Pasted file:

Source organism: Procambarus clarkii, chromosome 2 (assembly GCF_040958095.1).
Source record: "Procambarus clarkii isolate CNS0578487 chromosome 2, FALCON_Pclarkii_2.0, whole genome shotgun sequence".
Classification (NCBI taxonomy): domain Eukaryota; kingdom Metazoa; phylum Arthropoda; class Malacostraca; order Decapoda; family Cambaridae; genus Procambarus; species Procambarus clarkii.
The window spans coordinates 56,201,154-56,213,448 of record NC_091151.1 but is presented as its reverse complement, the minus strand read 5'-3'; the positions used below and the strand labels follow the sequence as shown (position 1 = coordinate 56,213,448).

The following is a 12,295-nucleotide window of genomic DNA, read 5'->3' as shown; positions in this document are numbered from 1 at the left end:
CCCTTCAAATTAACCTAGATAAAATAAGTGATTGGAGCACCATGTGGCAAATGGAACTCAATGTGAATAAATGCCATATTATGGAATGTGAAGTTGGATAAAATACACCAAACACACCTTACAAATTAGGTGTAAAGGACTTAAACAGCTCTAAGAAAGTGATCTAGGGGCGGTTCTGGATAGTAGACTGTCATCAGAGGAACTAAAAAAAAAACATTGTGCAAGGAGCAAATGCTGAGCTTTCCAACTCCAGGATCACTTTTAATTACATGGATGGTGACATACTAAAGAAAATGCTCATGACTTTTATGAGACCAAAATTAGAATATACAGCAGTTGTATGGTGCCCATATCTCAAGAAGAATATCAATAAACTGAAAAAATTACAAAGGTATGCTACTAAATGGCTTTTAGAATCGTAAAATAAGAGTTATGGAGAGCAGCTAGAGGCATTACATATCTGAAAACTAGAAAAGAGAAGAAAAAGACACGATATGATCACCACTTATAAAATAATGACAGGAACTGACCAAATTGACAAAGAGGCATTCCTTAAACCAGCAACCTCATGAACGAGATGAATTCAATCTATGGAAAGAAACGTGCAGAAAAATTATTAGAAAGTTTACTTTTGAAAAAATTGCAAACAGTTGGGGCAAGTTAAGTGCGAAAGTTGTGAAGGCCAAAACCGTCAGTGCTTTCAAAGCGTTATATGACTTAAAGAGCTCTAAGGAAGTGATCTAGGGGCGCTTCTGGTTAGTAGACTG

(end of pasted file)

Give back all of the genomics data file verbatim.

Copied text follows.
Source organism: Procambarus clarkii, chromosome 2 (assembly GCF_040958095.1).
Source record: "Procambarus clarkii isolate CNS0578487 chromosome 2, FALCON_Pclarkii_2.0, whole genome shotgun sequence".
Classification (NCBI taxonomy): domain Eukaryota; kingdom Metazoa; phylum Arthropoda; class Malacostraca; order Decapoda; family Cambaridae; genus Procambarus; species Procambarus clarkii.
The window spans coordinates 56,201,154-56,213,448 of record NC_091151.1 but is presented as its reverse complement, the minus strand read 5'-3'; the positions used below and the strand labels follow the sequence as shown (position 1 = coordinate 56,213,448).

The following is a 12,295-nucleotide window of genomic DNA, read 5'->3' as shown; positions in this document are numbered from 1 at the left end:
CCCTTCAAATTAACCTAGATAAAATAAGTGATTGGAGCACCATGTGGCAAATGGAACTCAATGTGAATAAATGCCATATTATGGAATGTGAAGTTGGATAAAATACACCAAACACACCTTACAAATTAGGTGTAAAGGACTTAAACAGCTCTAAGAAAGTGATCTAGGGGCGGTTCTGGATAGTAGACTGTCATCAGAGGAACTAAAAAAAAAACATTGTGCAAGGAGCAAATGCTGAGCTTTCCAACTCCAGGATCACTTTTAATTACATGGATGGTGACATACTAAAGAAAATGCTCATGACTTTTATGAGACCAAAATTAGAATATACAGCAGTTGTATGGTGCCCATATCTCAAGAAGAATATCAATAAACTGAAAAAATTACAAAGGTATGCTACTAAATGGCTTTTAGAATCGTAAAATAAGAGTTATGGAGAGCAGCTAGAGGCATTACATATCTGAAAACTAGAAAAGAGAAGAAAAAGACACGATATGATCACCACTTATAAAATAATGACAGGAACTGACCAAATTGACAAAGAGGCATTCCTTAAACCAGCAACCTCATGAACGAGATGAATTCAATCTATGGAAAGAAACGTGCAGAAAAATTATTAGAAAGTTTACTTTTGAAAAAATTGCAAACAGTTGGGGCAAGTTAAGTGCGAAAGTTGTGAAGGCCAAAACCGTCAGTGCTTTCAAAGCGTTATATGACTTAAAGAGCTCTAAGGAAGTGATCTAGGGGCGCTTCTGGTTAGTAGACTG